My wife Olga and I have now been involved in the home education business for as long as we have been married. As of April 5th we celebrated our 7th anniversary, which our little Genesis struggled with, calling ‘ammivassary’! Early on, one of the subjects we discussed was home education. As a result, we started meeting with a few (mostly) western families who were home educating before we got married.
The single-most frequently asked question people have consistently asked us is “How do you handle the aspect of ‘socialization’ for your home educated children?” The way this question is asked so frequently makes one wonder whether the essence of education is “socialization.” This whole notion of man being a social animal resonates so well with most people. Without making you think that our three children are perfect—far from it—I would love to respond to this topic in the following lines.
First and foremost, this question usually comes from an assumption that socialization for children takes place with fellow children and, for that matter, a school environment is the best place for this. This is not true per se; in any case, what happens in a school environment is that children will learn to socialize, simply put, with their peers. The way a school is structured is that four-year-olds interact with fellow four-year-olds most of the time, and so on. But that is not a true picture of socialization. Society does not constitute only our age-mates or peers for that matter. It is in the natural family (that is why it is the basic unit of a society) that we find people of different age groups socializing together.
In addition to that, the question of socialization comes from an assumption that home education means keeping one’s children only in their house or compound and that is all they do. Most of us who have resorted to home educate our children have a high appreciation for the reality that education is what happens throughout life. It is not isolated from life in general. It is everywhere. Home educators tend to be very intentional that where ever they are, they take advantage of “teachable moments.” In the Holy Scriptures we are guided by Moses as he instructs Jewish families to educate their children when they are seated at home, when they are on the road, when they are going to sleep, when they wake up (Deuteronomy 6). Unlike the “school” system, home education is not limited. It gives one the freedom to teach and learn everywhere you go. Most home educators take advantage of being with their children wherever they go. This gives children an opportunity not only to meet children of different age-groups, but also adults of all kinds, and they take advantage of socializing with them all.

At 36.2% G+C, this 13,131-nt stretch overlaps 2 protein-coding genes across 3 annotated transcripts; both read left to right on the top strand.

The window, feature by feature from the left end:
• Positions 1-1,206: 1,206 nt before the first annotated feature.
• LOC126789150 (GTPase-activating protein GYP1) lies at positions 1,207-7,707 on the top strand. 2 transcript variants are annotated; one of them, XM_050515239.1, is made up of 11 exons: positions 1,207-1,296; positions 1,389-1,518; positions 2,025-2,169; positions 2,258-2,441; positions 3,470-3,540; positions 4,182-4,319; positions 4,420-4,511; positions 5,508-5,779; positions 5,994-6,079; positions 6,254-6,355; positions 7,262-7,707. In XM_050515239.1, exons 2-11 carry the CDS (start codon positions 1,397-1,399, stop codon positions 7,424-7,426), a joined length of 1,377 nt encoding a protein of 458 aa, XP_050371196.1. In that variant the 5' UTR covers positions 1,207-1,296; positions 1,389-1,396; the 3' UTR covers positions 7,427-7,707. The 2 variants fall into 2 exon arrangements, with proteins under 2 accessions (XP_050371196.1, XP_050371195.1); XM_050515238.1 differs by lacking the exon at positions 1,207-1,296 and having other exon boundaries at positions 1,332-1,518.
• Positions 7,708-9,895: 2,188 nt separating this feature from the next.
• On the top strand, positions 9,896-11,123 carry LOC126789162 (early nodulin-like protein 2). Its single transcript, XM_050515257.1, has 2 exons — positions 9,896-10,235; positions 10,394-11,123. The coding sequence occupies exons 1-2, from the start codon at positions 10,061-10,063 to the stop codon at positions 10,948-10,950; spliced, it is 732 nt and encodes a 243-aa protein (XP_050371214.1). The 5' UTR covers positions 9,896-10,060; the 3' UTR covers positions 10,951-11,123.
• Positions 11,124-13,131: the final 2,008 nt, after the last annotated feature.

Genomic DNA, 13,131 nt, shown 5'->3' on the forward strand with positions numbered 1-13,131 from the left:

I have had a privilege of doing a job that exposed me to a variety of schools in Uganda. But I would assure you that the children with the most confidence and the best interpersonal skills are those I have met that are home educated. Even if socialization were an issue to do with children interacting with fellow children, there are all kinds of possibilities for this to occur with home education! Remember that whatever we practice, we tend to make permanent. So if all that children are practicing in the name of socialization is play and interacting with mostly peers, this is what will become permanent for them. No wonder that when we meet them as adults after they have graduated from school, they cannot express themselves around other people besides their peers. Think about a group of only four-year-olds interacting with one another—what is it they will learn from each other apart from the “law of the jungle” (i.e. survival of the fittest)?
Admittedly so, man created in the image of God is a social being, with great need to live in society. Society should not be limited to only one’s home. We must appreciate that a home or a family is the natural educational ground, which God has ordained, with the purpose to learn the necessary social behavior they will need in larger society out of the home. Besides being social beings, man in God’s image is also spiritual, rational, volitional, emotional, intellectual, physical, and all these other aspect that must be developed to bring out a complete person. Unfortunately, the school environment has largely concentrated only on trying to develop the intellect at the expense of the others. Yet you and I know that life is much more than our intellectual development. If we fail to recognize this when our children are still in our care, we are destining them to regret it later in their lives, where it might be too late to turn the hands of the clock.
Godfrey and Olga Kyazze are home educators in Uganda involved in pioneering this form of education and strengthening education in general in East Africa. Send them an email.